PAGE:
DocumentText property (Code Listing 2).
WebBrowser control may be suitable if you wish to display the page to the user, however if you only want to capture the HTML content, then the
WebClient class is more suitable and efficient.
Code Listing 2:
private void webBrowser1_DocumentCompleted
(object sender, WebBrowserDocumentCompletedEventArgs e)
textBox1.Text = webBrowser1.DocumentText;
Step 2. Process the HTML Content using DOM
Once the HTML content has been retrieved, DOM can be used for processing based on your needs. You could construct a full DOM tree, or you could simple extract specific tags, ids, or even content from the web page. For this part, I will use the Microsoft HTML Object Library, which is a COM library that has to be referenced in your Visual Studio Project. Once the reference has been added, reference the
mshtml namespace in the code.
mshtml namespace consists of different interfaces that can be used to access the Dynamic HTML (DHTML) Object Model . The
IHTMLDocument2 interface will be used in this article. This interface can be used to get information about the document, and also to examine and modify HTML elements and text in the document .
Firstly obtain the document interface using the
IHTMLDocument2 interface. All the elements in the document can be accessed using this interface. The following code shows how this can be done purely using the
mshtml interfaces. Most of the examples available are using the
WebBrowser control, however this is an alternative approach. After the document object is created, the document is constructed using the HTML content (
htmlContent) retrieved in the Code Listing 1. Following this, other interfaces can be used to access the documents elements. The following code (Code Listing 3) shows how all the tags are traversed and displayed in a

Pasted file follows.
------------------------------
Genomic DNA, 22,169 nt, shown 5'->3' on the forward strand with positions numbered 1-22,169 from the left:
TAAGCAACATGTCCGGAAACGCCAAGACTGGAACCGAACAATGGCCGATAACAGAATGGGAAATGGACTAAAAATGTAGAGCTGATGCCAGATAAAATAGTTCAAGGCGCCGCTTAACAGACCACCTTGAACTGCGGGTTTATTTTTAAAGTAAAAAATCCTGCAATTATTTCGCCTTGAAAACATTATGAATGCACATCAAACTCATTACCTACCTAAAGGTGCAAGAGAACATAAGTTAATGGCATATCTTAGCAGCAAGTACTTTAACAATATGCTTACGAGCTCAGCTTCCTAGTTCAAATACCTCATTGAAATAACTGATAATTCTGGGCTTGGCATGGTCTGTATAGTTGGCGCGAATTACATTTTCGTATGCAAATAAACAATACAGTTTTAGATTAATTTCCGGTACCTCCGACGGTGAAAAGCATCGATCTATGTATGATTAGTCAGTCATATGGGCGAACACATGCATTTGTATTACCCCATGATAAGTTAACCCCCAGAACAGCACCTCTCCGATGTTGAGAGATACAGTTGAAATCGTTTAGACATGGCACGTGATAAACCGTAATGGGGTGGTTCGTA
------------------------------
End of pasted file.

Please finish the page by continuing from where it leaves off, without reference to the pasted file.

ListBox by tag name.
Code Listing 3:
IHTMLDocument2 htmlDocument = (IHTMLDocument2)new mshtml.HTMLDocument();
IHTMLElementCollection allElements = htmlDocument.all;
foreach (IHTMLElement element in allElements)
More specific queries can be done on the elements such as extract all the links or even all the images in a particular web page. The following code (Code Listing 4) shows how all the image elements can be extracted and its sources displayed in a
Code Listing 4:
IHTMLElementCollection imgElements = htmlDocument.images;
foreach (IHTMLImgElement img in imgElements)
Step 3. Make Use of the Processed HTML Content
There are numerous applications for this approach of extracting HTML content. Once the content is extracted, using DOM, selective elements can be processed. For example, using the above examples a simple image gallery can be built using the images used in a website. The following code iterates through all the items in the
ListBox and adds
PictureBoxes dynamically to a
FlowLayoutPanel using the image sources retrieved in the previous step.
Code Listing 5:
for (int i = 0; i < listBox1.Items.Count - 1; i++)
PictureBox pic = new PictureBox();
pic.Width = 100;
pic.Height = 100;
pic.SizeMode = PictureBoxSizeMode.StretchImage;
pic.ImageLocation = listBox1.Items[i].ToString();
This article has covered just a little bit of HTML DOM and how it can be used within .NET. While the applications are numerous, I hope that the readers will have some direction and know where to start when solving problems in this domain. If you wish to build photo galleries by ripping pictures off on other websites, monitor changes brought to web pages, or even develop spiders that crawl several sites, this approach is a simple and efficient way of going about it.
There are several other techniques that can be used and also very helpful third-party tools or libraries built just for this purpose are available, some for free, others commercially. The following is a screenshot of the demo application built using the code presented in this article. It is available for download from my blog. If you have any feedback, ideas or queries, please drop me a mail.
Figure 1: Demo Application Screenshot
- 5th June, 2010: Initial post